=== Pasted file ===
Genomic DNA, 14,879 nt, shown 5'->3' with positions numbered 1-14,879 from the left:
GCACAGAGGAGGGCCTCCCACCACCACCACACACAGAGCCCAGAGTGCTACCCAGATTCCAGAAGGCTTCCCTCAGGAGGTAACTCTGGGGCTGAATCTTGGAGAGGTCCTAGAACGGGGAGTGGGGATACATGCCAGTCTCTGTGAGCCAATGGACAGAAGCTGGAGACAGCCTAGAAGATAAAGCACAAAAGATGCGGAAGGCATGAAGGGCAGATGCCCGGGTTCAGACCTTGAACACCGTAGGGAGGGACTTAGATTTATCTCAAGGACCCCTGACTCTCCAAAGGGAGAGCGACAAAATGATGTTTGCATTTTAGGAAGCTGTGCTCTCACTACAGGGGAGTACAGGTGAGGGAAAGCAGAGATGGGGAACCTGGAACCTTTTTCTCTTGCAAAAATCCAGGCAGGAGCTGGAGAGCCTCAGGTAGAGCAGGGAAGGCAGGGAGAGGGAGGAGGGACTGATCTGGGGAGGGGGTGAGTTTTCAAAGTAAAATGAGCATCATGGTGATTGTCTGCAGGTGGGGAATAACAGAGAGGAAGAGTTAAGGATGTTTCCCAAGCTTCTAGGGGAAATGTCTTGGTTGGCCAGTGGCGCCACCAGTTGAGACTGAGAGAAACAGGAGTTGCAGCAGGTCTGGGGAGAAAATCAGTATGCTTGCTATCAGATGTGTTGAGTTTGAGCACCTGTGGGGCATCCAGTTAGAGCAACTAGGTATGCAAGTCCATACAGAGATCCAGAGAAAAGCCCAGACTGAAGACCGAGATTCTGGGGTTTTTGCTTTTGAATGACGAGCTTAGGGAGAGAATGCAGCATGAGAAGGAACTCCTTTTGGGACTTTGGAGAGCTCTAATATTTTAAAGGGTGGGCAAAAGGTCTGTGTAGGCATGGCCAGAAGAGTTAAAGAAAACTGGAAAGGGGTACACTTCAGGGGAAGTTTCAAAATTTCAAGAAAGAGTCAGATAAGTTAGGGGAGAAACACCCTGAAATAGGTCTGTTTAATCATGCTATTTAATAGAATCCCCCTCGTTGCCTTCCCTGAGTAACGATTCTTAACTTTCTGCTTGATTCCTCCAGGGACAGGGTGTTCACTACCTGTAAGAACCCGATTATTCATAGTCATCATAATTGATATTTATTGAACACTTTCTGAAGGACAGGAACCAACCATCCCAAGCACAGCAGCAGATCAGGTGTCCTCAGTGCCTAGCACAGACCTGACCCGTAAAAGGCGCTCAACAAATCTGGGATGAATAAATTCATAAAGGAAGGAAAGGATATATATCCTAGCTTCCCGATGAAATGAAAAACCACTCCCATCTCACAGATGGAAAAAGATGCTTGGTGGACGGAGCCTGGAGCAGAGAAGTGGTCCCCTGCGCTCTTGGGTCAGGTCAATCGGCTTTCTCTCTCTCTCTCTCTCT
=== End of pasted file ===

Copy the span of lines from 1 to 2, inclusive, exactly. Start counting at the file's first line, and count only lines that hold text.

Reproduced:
Genomic DNA, 14,879 nt, shown 5'->3' with positions numbered 1-14,879 from the left:
GCACAGAGGAGGGCCTCCCACCACCACCACACACAGAGCCCAGAGTGCTACCCAGATTCCAGAAGGCTTCCCTCAGGAGGTAACTCTGGGGCTGAATCTTGGAGAGGTCCTAGAACGGGGAGTGGGGATACATGCCAGTCTCTGTGAGCCAATGGACAGAAGCTGGAGACAGCCTAGAAGATAAAGCACAAAAGATGCGGAAGGCATGAAGGGCAGATGCCCGGGTTCAGACCTTGAACACCGTAGGGAGGGACTTAGATTTATCTCAAGGACCCCTGACTCTCCAAAGGGAGAGCGACAAAATGATGTTTGCATTTTAGGAAGCTGTGCTCTCACTACAGGGGAGTACAGGTGAGGGAAAGCAGAGATGGGGAACCTGGAACCTTTTTCTCTTGCAAAAATCCAGGCAGGAGCTGGAGAGCCTCAGGTAGAGCAGGGAAGGCAGGGAGAGGGAGGAGGGACTGATCTGGGGAGGGGGTGAGTTTTCAAAGTAAAATGAGCATCATGGTGATTGTCTGCAGGTGGGGAATAACAGAGAGGAAGAGTTAAGGATGTTTCCCAAGCTTCTAGGGGAAATGTCTTGGTTGGCCAGTGGCGCCACCAGTTGAGACTGAGAGAAACAGGAGTTGCAGCAGGTCTGGGGAGAAAATCAGTATGCTTGCTATCAGATGTGTTGAGTTTGAGCACCTGTGGGGCATCCAGTTAGAGCAACTAGGTATGCAAGTCCATACAGAGATCCAGAGAAAAGCCCAGACTGAAGACCGAGATTCTGGGGTTTTTGCTTTTGAATGACGAGCTTAGGGAGAGAATGCAGCATGAGAAGGAACTCCTTTTGGGACTTTGGAGAGCTCTAATATTTTAAAGGGTGGGCAAAAGGTCTGTGTAGGCATGGCCAGAAGAGTTAAAGAAAACTGGAAAGGGGTACACTTCAGGGGAAGTTTCAAAATTTCAAGAAAGAGTCAGATAAGTTAGGGGAGAAACACCCTGAAATAGGTCTGTTTAATCATGCTATTTAATAGAATCCCCCTCGTTGCCTTCCCTGAGTAACGATTCTTAACTTTCTGCTTGATTCCTCCAGGGACAGGGTGTTCACTACCTGTAAGAACCCGATTATTCATAGTCATCATAATTGATATTTATTGAACACTTTCTGAAGGACAGGAACCAACCATCCCAAGCACAGCAGCAGATCAGGTGTCCTCAGTGCCTAGCACAGACCTGACCCGTAAAAGGCGCTCAACAAATCTGGGATGAATAAATTCATAAAGGAAGGAAAGGATATATATCCTAGCTTCCCGATGAAATGAAAAACCACTCCCATCTCACAGATGGAAAAAGATGCTTGGTGGACGGAGCCTGGAGCAGAGAAGTGGTCCCCTGCGCTCTTGGGTCAGGTCAATCGGCTTTCTCTCTCTCTCTCTCTCT